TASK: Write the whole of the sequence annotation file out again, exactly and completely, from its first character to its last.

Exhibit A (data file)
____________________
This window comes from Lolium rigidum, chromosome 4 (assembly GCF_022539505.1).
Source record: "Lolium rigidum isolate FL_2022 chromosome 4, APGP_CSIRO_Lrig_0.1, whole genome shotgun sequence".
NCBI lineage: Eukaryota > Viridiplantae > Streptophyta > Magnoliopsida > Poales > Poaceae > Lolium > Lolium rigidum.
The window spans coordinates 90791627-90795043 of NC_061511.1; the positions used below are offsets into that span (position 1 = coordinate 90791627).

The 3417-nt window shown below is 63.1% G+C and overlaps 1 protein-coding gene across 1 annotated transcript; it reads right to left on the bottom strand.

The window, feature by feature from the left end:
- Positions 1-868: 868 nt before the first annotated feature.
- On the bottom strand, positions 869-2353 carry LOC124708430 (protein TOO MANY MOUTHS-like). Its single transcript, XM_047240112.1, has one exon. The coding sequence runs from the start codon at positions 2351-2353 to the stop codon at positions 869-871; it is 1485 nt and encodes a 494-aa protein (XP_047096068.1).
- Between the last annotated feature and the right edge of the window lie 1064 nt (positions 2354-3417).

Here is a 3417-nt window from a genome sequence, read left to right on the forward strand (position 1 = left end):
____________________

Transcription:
This window comes from Lolium rigidum, chromosome 4 (assembly GCF_022539505.1).
Source record: "Lolium rigidum isolate FL_2022 chromosome 4, APGP_CSIRO_Lrig_0.1, whole genome shotgun sequence".
NCBI lineage: Eukaryota > Viridiplantae > Streptophyta > Magnoliopsida > Poales > Poaceae > Lolium > Lolium rigidum.
The window spans coordinates 90791627-90795043 of NC_061511.1; the positions used below are offsets into that span (position 1 = coordinate 90791627).

The 3417-nt window shown below is 63.1% G+C and overlaps 1 protein-coding gene across 1 annotated transcript; it reads right to left on the bottom strand.

The window, feature by feature from the left end:
- Positions 1-868: 868 nt before the first annotated feature.
- On the bottom strand, positions 869-2353 carry LOC124708430 (protein TOO MANY MOUTHS-like). Its single transcript, XM_047240112.1, has one exon. The coding sequence runs from the start codon at positions 2351-2353 to the stop codon at positions 869-871; it is 1485 nt and encodes a 494-aa protein (XP_047096068.1).
- Between the last annotated feature and the right edge of the window lie 1064 nt (positions 2354-3417).

Here is a 3417-nt window from a genome sequence, read left to right on the forward strand (position 1 = left end):